Category Archives: Op-Ed

Price growth to slow in 2014-15 but surge after the election

Prime Central London (PCL) house prices will grow three per cent in 2014, followed by two per cent 2015, according to a leading London property consultancy.

After the forthcoming general election however, consultancy Strutt & Parker predicts prices in PCL to rise 6.5 per cent in both 2016 and 2017. Meanwhile, its predictions for homes across the UK as a whole are more bullish – nine per cent growth in 2014, followed by five per cent throughout 2015.

These forecasts are a stark contrast to 2010 and 2011 when PCL prices surged by over 13 per cent year-on-year.

Whilst improved economic foundations would certainly suggest that prices will continue to rise over the next few years, the biggest perceived uncertainty surrounding the property markets over the remainder of 2014 and 2015 will continue to be the looming election.

Stephanie McMahon, Head of Research at Strutt & Parker, explains: “Agents are reporting a continued slowdown in some areas as buyers and sellers nervously await news on the upcoming General Election and the potential for Mansion Tax. This is beginning to feed through into transaction levels. As is often the case in uncertain times, it may also be that transaction levels will decrease in the run up to May 2015, but values could hold up better than expected.

“Above and beyond the General Election there are a number of other potential headwinds slowing the property market, including talk of interest rate changes and the Mortgage Market Review (MMR) and the slowdown it is causing.”

“The main driver for price market price growth in recent years has indeed been the consistent shortage of good quality housing stock in highly sought after prime locations. Any future increase of supply to the market in central London would therefore put downward pressure on PCL house prices and we have taken this into consideration in our London predictions.”

Prime Central London – which sector of the market will you find bargains?

There are bargains to be had in Prime Central London if you look beyond stamp duty, an independent property consultant with more than 25 years’ experience said in October.

Following the 2012 budget, stamp duty for properties sold over £2million rose to seven per cent. Since this announcement, sales of homes in the £2-£2.5million price bracket have fallen by over 30 per cent, but in contrast, homes valued under £1.5million fell by just 3.4 per cent, according to agencies’ analysis. Additionally, more than half of all properties in London’s Prime Central areas have been withdrawn unsold in the six months to the end of June, according to further research.

A leading property consultant commented “The £2-£2.5m sector of the market provides a real buying opportunity because people are reluctant to pay more stamp duty. There is a real psychological barrier to passing this mark, despite ability to access the £2-2.5m market – where we are seeing some significant reductions in price.

“Recently, a client of mine provided me with the brief – a three bed investment property in the Knightsbridge area for less than £2m. Knowing the clients taste I knew it was going to be tough, finding a two bed with his requirements would be achievable but a three bed would be a stretch.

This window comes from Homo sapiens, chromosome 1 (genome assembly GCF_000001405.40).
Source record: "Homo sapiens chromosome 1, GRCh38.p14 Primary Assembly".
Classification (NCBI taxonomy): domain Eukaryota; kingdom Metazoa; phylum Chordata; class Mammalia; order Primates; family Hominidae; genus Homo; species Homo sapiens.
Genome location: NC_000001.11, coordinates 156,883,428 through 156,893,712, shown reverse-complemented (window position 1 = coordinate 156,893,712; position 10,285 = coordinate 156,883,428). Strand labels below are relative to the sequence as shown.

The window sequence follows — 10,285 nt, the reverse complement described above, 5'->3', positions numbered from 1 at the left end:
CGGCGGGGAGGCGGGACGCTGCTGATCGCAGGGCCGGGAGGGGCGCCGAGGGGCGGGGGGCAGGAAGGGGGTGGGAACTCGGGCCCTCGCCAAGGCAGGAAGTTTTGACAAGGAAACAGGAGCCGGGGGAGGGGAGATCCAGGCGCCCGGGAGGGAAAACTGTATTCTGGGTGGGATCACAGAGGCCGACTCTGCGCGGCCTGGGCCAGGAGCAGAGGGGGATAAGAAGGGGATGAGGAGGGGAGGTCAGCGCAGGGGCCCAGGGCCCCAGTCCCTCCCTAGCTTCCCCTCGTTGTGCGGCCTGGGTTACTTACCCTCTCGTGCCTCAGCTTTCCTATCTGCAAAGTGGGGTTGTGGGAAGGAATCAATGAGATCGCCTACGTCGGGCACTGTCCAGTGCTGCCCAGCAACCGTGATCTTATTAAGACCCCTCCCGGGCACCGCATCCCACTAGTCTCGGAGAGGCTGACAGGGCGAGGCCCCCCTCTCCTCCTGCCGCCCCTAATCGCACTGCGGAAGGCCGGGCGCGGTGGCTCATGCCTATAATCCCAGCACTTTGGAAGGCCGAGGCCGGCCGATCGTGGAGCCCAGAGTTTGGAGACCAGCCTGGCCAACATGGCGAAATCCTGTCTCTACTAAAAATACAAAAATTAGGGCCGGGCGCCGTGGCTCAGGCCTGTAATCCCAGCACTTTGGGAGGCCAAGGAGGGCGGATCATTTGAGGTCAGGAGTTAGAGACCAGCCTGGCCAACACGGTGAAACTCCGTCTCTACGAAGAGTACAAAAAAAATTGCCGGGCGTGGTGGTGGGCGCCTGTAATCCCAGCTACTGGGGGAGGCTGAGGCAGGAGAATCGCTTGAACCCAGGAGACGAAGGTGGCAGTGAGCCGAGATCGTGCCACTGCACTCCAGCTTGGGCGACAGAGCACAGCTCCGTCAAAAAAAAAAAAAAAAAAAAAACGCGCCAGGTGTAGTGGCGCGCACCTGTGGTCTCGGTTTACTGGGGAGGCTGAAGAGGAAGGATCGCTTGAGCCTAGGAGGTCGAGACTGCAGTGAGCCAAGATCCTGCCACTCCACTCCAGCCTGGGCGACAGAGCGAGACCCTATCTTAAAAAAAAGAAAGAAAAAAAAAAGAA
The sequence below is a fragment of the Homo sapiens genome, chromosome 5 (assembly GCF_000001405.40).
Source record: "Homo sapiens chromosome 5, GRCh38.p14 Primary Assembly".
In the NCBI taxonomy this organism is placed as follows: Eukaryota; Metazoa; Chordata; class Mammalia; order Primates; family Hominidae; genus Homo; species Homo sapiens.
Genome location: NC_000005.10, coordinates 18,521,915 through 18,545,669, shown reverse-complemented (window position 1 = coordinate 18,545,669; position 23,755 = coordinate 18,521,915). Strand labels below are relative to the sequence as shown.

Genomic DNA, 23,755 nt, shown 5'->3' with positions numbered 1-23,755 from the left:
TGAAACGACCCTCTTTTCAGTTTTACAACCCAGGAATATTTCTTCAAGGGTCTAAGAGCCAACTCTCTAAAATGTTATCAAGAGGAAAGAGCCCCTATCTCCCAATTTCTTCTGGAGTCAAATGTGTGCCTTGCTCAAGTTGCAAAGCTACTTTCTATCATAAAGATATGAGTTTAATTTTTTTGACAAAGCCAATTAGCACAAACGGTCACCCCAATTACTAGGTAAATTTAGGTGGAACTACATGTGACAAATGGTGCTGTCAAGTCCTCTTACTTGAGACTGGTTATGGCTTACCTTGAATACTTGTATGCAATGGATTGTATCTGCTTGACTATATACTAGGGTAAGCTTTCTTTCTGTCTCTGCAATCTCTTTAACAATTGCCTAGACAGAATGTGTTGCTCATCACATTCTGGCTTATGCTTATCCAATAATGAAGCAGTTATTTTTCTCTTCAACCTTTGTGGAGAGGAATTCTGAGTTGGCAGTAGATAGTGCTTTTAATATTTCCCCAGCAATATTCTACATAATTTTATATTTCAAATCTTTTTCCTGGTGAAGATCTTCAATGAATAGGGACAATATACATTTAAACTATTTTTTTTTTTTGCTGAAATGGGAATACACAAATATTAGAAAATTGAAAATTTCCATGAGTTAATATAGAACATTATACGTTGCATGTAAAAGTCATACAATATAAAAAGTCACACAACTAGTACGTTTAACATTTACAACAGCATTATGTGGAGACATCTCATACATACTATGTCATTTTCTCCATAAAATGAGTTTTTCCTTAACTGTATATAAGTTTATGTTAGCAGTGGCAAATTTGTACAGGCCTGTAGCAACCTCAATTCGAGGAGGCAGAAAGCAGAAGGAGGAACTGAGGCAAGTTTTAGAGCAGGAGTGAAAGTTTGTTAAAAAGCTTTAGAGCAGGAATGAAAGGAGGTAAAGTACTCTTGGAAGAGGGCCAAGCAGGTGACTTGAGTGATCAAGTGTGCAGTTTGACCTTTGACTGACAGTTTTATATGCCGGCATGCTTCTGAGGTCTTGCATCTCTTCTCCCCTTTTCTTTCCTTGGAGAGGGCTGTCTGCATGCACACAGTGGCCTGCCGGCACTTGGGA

“After showing him properties on the market in line with his brief, we had a frank discussion about surpassing the £2million mark. Soon after, I took him to see a £2.5million property, which was being sold off market which he wanted to put an offer in for. Following tough negotiations, the property was brought for £2.1million. This deal was possible as this area of the market, £2m plus, has slowed right down and in order for vendors to sell they have to be realistic about market value. Buying agents, like myself, are far better placed than estate agents to secure these deals as we prefer to work off market as we aren’t representing the vendors.

“With Labour plans for a Mansion Tax now in the open, it’s likely that properties above £2m are likely to see further reductions, so I expect to be able to identify real value for clients looking in this range.”

Why purchasing prime real estate in London can be a postcode lottery

New research on postcode sectors in Prime Central London (PCL) ranks SW1 X in Belgravia as most expensive, whilst W1 D and W1 F in Soho has the highest long term growth history and W1 T and W1 W in Fitzrovia win top investment postcodes.

A snapshot of the PCL residential property market, made up the Royal Borough of Kensington and Chelsea and the City of Westminster, reveals that the average house price reached £1,552,400 in the first quarter of 2014, said specialist investment advisor LCP in June. Prices have increased on average 10.64 per cent per annum over the last two decades or so, since Land Registry records were first published in 1996.

LCP added, however, that even within the small designated area of PCL, average prices and long term growth vary significantly amongst the 200,000 properties located within it.

It comes as no surprise that LCP’s careful analysis shows that postcodes located within the international heartlands of Belgravia, South Kensington and Knightsbridge reign supreme in terms of average price. The SW1 X(7,8,9) area of Belgravia posted the highest average price £4,405,741. This rose from second place pre-credit crunch, replacing the SW3 6 postcode in Chelsea, which at £3,448,195 is now rated as the third most expensive.

In second place is the SW7 (1,2) postcode in Knightsbridge, around Ennismore Gardens and Imperial College with an average price of £4,064,674. Reflecting the vast price diversity in PCL, the SW1 V3 area of Victoria that runs alongside the River Thames posted the lowest average price of £593,600, almost 7.5 times lower than the most expensive postcodes.

In terms of best long term investment, LCP has identified that W1 (T,W) in Fitzrovia, which runs between Portland Place and Tottenham Court Road, as the number one spot. An area that has been historically under-priced and over-looked compared with other places in PCL, it has an average price of only just over £1m (£1,132,089) whilst enjoying long term annualised growth of 12.37 per cent per annum.

Foreign investors show increasing appetite for London new-build property

Foreign investors have snapped up 65-70 per cent of new-build homes in prime London over the past two years, according to research by one of the capital’s leading property agencies.